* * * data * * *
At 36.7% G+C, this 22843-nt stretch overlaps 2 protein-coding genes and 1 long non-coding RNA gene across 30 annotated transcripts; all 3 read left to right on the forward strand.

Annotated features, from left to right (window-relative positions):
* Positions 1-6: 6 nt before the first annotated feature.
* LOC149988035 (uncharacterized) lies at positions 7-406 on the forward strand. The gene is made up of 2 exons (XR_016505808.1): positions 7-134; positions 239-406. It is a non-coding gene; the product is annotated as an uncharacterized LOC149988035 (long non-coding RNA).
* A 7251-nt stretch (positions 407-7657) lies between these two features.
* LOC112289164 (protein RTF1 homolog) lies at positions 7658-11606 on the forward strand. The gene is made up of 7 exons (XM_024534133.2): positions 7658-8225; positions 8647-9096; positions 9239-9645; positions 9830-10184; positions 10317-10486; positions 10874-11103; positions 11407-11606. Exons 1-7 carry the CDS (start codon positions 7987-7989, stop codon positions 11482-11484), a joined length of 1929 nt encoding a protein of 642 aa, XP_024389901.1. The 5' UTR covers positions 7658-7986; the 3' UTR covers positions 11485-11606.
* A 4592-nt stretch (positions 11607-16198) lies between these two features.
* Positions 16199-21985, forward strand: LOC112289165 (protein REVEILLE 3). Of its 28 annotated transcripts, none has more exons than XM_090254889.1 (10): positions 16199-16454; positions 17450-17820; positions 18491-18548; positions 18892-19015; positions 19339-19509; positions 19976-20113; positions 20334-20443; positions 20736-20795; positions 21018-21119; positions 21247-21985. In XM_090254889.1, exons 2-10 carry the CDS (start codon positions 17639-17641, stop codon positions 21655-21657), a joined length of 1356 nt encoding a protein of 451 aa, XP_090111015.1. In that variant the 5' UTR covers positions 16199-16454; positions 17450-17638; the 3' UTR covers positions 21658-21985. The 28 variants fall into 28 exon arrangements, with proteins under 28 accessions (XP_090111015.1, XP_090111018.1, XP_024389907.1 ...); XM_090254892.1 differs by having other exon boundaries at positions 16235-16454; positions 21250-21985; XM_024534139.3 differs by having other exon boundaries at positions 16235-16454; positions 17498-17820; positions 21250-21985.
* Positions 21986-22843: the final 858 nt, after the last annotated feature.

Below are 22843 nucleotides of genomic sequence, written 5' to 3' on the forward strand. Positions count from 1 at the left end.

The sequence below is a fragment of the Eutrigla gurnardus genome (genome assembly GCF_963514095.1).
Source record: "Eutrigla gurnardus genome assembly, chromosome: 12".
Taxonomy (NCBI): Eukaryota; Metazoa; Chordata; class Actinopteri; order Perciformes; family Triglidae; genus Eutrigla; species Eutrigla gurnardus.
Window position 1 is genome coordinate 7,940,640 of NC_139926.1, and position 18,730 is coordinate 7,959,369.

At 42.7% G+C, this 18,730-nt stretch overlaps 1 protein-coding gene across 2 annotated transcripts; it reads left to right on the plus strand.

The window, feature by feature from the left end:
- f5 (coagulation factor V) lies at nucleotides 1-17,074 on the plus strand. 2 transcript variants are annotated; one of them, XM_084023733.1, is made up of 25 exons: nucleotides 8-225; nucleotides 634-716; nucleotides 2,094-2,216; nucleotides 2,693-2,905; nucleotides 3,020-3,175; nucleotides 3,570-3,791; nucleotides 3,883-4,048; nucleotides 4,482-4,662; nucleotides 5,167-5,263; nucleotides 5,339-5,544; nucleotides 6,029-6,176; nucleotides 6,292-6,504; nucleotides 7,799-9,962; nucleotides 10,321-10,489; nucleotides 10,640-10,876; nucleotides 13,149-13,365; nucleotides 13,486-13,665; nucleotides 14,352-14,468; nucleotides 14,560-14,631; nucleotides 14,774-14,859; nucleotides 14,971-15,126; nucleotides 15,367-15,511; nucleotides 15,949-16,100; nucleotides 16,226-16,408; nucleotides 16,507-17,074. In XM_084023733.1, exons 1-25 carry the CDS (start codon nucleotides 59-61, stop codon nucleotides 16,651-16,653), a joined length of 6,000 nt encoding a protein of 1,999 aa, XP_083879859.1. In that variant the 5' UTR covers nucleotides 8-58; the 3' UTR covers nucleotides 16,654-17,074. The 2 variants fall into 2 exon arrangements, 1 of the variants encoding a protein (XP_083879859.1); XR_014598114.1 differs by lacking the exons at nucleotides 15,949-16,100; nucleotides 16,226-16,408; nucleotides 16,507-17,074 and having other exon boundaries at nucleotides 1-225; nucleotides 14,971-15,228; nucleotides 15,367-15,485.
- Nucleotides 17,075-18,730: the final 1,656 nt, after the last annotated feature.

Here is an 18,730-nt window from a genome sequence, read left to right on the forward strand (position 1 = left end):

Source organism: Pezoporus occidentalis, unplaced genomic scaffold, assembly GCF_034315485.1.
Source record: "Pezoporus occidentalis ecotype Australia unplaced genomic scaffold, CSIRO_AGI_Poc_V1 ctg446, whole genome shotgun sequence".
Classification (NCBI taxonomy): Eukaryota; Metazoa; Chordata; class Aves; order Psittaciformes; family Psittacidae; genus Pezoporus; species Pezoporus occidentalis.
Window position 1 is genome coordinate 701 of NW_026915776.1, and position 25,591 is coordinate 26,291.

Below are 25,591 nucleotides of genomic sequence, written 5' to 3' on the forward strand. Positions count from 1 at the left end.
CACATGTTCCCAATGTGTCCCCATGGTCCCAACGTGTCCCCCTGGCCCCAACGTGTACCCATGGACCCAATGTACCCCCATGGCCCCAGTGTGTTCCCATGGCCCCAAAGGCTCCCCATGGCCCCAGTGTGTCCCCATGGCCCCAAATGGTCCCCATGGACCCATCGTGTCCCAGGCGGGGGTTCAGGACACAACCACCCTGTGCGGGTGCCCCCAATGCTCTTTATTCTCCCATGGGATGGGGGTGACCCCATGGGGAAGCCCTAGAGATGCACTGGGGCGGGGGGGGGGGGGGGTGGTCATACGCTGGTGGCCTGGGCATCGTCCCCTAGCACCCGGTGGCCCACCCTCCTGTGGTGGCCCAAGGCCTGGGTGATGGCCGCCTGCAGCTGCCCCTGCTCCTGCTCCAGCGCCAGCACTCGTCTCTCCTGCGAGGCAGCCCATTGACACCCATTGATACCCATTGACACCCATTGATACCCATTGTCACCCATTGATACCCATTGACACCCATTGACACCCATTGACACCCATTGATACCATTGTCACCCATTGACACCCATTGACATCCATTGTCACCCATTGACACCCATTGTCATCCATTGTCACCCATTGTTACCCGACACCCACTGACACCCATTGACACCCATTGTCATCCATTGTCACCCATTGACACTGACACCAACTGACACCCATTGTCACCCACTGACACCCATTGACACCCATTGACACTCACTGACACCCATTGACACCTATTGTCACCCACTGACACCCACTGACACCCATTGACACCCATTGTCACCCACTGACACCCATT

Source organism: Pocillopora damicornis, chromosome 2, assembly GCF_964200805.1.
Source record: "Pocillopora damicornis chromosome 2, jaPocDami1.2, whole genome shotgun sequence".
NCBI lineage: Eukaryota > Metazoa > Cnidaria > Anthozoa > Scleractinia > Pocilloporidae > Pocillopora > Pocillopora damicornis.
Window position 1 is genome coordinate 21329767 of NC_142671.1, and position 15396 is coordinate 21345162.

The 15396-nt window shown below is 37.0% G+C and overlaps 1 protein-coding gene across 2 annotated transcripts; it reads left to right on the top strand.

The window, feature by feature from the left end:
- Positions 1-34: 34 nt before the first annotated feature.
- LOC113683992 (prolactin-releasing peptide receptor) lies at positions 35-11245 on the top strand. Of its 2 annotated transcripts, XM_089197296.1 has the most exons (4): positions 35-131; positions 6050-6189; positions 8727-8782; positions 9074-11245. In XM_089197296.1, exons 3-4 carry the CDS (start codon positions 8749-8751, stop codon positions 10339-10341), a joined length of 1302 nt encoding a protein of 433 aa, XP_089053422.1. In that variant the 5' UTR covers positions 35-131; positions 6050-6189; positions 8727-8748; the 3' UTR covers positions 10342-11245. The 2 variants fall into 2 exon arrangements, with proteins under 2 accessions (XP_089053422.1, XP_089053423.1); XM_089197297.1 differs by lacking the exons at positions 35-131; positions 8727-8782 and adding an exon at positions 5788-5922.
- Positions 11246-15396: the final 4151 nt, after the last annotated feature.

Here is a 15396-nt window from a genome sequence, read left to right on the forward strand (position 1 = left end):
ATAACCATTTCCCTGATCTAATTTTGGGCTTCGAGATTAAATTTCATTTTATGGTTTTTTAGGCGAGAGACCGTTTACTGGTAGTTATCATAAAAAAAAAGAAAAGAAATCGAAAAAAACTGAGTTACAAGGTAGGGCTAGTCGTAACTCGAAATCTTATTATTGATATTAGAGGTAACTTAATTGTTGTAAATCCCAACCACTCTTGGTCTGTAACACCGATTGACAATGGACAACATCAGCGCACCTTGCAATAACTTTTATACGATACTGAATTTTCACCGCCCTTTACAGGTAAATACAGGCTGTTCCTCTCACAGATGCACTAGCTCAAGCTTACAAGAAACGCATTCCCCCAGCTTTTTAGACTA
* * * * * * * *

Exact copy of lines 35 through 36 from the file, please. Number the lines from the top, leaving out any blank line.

Here is a 15396-nt window from a genome sequence, read left to right on the forward strand (position 1 = left end):
ATAACCATTTCCCTGATCTAATTTTGGGCTTCGAGATTAAATTTCATTTTATGGTTTTTTAGGCGAGAGACCGTTTACTGGTAGTTATCATAAAAAAAAAGAAAAGAAATCGAAAAAAACTGAGTTACAAGGTAGGGCTAGTCGTAACTCGAAATCTTATTATTGATATTAGAGGTAACTTAATTGTTGTAAATCCCAACCACTCTTGGTCTGTAACACCGATTGACAATGGACAACATCAGCGCACCTTGCAATAACTTTTATACGATACTGAATTTTCACCGCCCTTTACAGGTAAATACAGGCTGTTCCTCTCACAGATGCACTAGCTCAAGCTTACAAGAAACGCATTCCCCCAGCTTTTTAGACTA